Workers’ Comp Permanent Partial Disability Settlement Amounts In Wisconsin

permanent partial disability

Wisconsin has thousands of job-related accidents every year and many serious injuries. How much you receive for your workers’ compensation settlement in Wisconsin depends on how severe the injuries are and when and if you can return to work.

To get more information about permanent partial disability claims, speak to our Waukesha County workers’ comp lawyers at Gillick, Wicht, Gillick & Graf to assist with your claim.

What Is Permanent Partial Disability (PPD)?

PPD is the functional impairment of a body part because of a work injury. PPD claims are the most common that are filed in Wisconsin and in most states.

Benefits are typically paid after you have reached the best possible outcome of healing. When you have reached maximum medical recovery, your doctor will evaluate if you have a permanent partial disability. If so, you will be assigned a rating for the injured body part.

In Wisconsin, PPD benefits are capped, and the maximum PPD rate depends on the year of the injury. The calculation is specific to the body part and pays a lower rate than for temporary total disability.

How PPD Is Calculated

The amount you receive for PPD is 2/3 of your average weekly wage, but the maximum is less than for a temporary disability, and the state does not raise it yearly. As of Jan. 1, 2023, the maximum benefit is $430. If you return to work, you can still receive benefits. If you cannot earn 85% of what you earned before you were hurt, you might have an additional claim to compensate for your earnings loss.

PPD Duration For Scheduled Loss Of Use

Did you lose the use of a body part included in the state’s PPD schedule? Then you will receive benefits for the weeks listed in the schedule. The schedule mainly lists extremities but also eyesight loss and hearing loss. The number of weeks is multiplied by a specific amount assigned to the specific body part.

For example, if you have a partial loss of use of a body part, your benefits are provided for a proportionate period. If you lost 50% of the use of the left hand, your benefits would last for half of the maximum listed in the schedule. The PPD schedule by body part includes the following:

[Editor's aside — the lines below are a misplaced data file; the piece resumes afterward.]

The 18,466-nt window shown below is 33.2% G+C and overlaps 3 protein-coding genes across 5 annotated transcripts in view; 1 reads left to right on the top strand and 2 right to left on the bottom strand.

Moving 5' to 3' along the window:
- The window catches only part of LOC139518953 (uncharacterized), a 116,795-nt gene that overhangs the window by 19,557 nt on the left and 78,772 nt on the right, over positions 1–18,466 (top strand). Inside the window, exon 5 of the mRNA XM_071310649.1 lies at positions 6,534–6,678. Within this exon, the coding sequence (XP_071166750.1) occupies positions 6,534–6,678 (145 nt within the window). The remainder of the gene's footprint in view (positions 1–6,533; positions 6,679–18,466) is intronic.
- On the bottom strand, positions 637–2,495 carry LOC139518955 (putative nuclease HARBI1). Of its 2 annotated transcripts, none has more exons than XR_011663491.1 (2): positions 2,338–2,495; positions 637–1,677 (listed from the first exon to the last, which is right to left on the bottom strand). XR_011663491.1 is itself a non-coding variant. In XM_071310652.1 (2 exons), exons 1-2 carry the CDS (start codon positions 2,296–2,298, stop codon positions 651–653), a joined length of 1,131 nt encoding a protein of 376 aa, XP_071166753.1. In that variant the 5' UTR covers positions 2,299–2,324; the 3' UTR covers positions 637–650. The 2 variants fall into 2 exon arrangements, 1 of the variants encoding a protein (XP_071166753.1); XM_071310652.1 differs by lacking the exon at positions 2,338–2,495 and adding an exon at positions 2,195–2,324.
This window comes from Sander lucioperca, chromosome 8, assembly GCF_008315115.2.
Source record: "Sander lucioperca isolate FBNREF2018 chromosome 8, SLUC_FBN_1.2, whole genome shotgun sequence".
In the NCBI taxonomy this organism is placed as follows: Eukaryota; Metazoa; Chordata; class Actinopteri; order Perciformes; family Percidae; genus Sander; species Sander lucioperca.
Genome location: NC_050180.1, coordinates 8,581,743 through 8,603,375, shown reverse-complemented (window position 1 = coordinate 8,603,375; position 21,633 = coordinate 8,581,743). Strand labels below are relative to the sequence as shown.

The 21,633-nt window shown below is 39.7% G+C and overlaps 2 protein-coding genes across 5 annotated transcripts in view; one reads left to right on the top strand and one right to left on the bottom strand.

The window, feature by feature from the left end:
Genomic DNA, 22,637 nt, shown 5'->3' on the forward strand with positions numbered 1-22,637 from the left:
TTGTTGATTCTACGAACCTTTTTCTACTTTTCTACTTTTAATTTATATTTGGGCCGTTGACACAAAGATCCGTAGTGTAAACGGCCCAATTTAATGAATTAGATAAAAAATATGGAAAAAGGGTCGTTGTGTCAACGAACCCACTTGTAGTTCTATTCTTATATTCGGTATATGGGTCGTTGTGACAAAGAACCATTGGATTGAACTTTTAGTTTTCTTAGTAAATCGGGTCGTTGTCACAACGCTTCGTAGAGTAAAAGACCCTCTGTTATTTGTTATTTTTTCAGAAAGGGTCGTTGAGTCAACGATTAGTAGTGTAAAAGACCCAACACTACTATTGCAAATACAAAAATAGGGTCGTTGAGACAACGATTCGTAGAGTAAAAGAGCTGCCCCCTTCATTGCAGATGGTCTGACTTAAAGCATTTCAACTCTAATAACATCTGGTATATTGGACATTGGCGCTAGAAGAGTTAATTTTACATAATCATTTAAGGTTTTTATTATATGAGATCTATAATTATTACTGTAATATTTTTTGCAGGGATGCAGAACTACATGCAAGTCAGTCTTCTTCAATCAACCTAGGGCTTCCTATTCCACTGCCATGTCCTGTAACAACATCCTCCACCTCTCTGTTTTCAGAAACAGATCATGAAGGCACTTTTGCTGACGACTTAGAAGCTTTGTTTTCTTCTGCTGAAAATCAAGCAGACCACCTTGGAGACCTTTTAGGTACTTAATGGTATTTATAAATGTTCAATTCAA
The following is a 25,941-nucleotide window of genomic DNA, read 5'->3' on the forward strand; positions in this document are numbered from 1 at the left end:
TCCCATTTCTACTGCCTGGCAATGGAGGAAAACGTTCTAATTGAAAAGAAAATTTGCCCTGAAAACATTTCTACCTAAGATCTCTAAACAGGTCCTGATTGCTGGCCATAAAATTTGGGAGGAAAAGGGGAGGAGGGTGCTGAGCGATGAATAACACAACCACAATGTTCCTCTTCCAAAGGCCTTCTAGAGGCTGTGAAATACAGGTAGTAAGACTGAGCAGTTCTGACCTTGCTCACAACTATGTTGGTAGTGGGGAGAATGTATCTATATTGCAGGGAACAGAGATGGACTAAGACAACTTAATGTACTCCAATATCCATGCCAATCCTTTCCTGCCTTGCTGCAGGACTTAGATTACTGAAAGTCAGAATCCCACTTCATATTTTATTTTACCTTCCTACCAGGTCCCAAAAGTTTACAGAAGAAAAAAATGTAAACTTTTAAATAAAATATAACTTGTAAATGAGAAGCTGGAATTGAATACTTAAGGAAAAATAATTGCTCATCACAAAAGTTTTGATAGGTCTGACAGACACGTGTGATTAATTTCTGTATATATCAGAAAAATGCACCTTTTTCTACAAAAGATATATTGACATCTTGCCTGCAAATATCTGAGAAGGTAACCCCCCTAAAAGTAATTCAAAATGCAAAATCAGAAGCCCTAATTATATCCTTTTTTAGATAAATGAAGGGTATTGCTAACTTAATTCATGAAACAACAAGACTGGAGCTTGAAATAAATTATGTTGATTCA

• Entire arm: 500 weeks
  • Arm at the elbow: 450 weeks
  • Entire hand: 400 weeks
  • Leg at the hip joint: 500 weeks
  • Leg at the knee: 425 weeks
  • Entire foot: 250 weeks
  • Loss of one eye from an accident: 275 weeks
  • Total loss of hearing from an accident: 330 weeks

If the affected body part is not on the schedule, the time length for PPD payments is determined by multiplying the percent impairment rating by 1,000 weeks. For example, if you have a 35% impairment rating, the total payment length would be 350 weeks.

Common Workers’ Compensation Questions

Wisconsin workers’ comp claims can be complex, so questions are common. Some of the most frequent questions about Wisconsin workers’ compensation are:

What If My Wisconsin Employer Will Not Pay Benefits?

If benefits are denied, you should contact the lawyers at Gillick, Wicht, Gillick & Graf to see if your claim can be appealed.

Do I Need To Sign A Release For Full Medical Records?

After you get a workers’ comp attorney, you should have all correspondence done through your lawyer. It is common for some insurance adjusters to get information that might seem unimportant from you. But it could damage your case, so listen to what your attorney says.

What If The Insurance Company Denies My Claim?

Workers’ comp insurance companies can devise reasons to deny benefits, especially if you have no lawyer. For example, they might say you didn’t give proper notice or that your injury was unrelated to work. Or they could ignore you. But, if your claim has been denied, do not despair. Our Waukesha County Workers’ Comp lawyers will protect your interests.

What If My Company Does Not Have Work For Me?

If you have a permanent partial disability, wage loss, and permanent restrictions, you could receive more benefits if the injury is to your torso, back, neck or head.

How Does My Workers’ Comp Attorney Get Paid?

A workers’ compensation attorney is paid when the claim is resolved and will receive 20% of the amount of compensation you get. So, you do not typically pay out-of-pocket costs for an attorney to represent you.

How Long Do I Have To File A Claim In Wisconsin?

It is always advisable to report your injury in an incident report with your employer as soon as you know about it. In most Wisconsin workers’ comp cases, claims can be filed within 6 years of the date you were injured or the final date of a compensation payment, whichever was later.

Contact Our Waukesha County Workers’ Comp Lawyers

If you were injured on the job and out of work, do not try to get PPD workers’ compensation on your own. Instead, speak to our Waukesha County workers’ comp lawyers today at Gillick, Wicht, Gillick & Graf for immediate legal assistance by calling (414) 257-2667.

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